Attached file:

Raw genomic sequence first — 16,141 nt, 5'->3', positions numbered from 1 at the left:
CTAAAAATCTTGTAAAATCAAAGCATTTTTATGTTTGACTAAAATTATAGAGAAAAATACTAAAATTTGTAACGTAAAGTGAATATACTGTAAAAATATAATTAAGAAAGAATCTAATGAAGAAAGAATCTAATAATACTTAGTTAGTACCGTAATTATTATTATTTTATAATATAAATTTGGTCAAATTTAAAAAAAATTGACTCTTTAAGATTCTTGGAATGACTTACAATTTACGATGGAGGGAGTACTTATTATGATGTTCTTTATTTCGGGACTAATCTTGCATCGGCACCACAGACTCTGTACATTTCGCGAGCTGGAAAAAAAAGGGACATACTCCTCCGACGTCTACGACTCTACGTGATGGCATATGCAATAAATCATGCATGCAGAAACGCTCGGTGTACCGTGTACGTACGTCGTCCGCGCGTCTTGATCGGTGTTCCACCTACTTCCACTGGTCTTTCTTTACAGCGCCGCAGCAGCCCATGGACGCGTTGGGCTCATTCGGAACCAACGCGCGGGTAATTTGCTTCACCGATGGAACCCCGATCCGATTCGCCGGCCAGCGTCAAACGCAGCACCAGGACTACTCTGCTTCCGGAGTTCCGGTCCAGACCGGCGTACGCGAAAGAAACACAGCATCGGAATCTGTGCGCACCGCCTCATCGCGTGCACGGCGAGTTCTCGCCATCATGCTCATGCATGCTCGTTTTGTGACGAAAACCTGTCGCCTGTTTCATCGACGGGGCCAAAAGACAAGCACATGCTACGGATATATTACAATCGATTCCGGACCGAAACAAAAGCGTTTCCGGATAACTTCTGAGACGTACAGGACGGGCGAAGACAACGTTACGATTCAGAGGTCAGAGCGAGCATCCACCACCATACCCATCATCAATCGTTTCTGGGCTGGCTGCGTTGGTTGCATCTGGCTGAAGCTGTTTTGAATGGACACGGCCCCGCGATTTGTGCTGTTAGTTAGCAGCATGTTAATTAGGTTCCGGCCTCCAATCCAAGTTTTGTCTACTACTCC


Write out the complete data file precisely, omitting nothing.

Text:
Raw genomic sequence first — 16,141 nt, 5'->3', positions numbered from 1 at the left:
CTAAAAATCTTGTAAAATCAAAGCATTTTTATGTTTGACTAAAATTATAGAGAAAAATACTAAAATTTGTAACGTAAAGTGAATATACTGTAAAAATATAATTAAGAAAGAATCTAATGAAGAAAGAATCTAATAATACTTAGTTAGTACCGTAATTATTATTATTTTATAATATAAATTTGGTCAAATTTAAAAAAAATTGACTCTTTAAGATTCTTGGAATGACTTACAATTTACGATGGAGGGAGTACTTATTATGATGTTCTTTATTTCGGGACTAATCTTGCATCGGCACCACAGACTCTGTACATTTCGCGAGCTGGAAAAAAAAGGGACATACTCCTCCGACGTCTACGACTCTACGTGATGGCATATGCAATAAATCATGCATGCAGAAACGCTCGGTGTACCGTGTACGTACGTCGTCCGCGCGTCTTGATCGGTGTTCCACCTACTTCCACTGGTCTTTCTTTACAGCGCCGCAGCAGCCCATGGACGCGTTGGGCTCATTCGGAACCAACGCGCGGGTAATTTGCTTCACCGATGGAACCCCGATCCGATTCGCCGGCCAGCGTCAAACGCAGCACCAGGACTACTCTGCTTCCGGAGTTCCGGTCCAGACCGGCGTACGCGAAAGAAACACAGCATCGGAATCTGTGCGCACCGCCTCATCGCGTGCACGGCGAGTTCTCGCCATCATGCTCATGCATGCTCGTTTTGTGACGAAAACCTGTCGCCTGTTTCATCGACGGGGCCAAAAGACAAGCACATGCTACGGATATATTACAATCGATTCCGGACCGAAACAAAAGCGTTTCCGGATAACTTCTGAGACGTACAGGACGGGCGAAGACAACGTTACGATTCAGAGGTCAGAGCGAGCATCCACCACCATACCCATCATCAATCGTTTCTGGGCTGGCTGCGTTGGTTGCATCTGGCTGAAGCTGTTTTGAATGGACACGGCCCCGCGATTTGTGCTGTTAGTTAGCAGCATGTTAATTAGGTTCCGGCCTCCAATCCAAGTTTTGTCTACTACTCC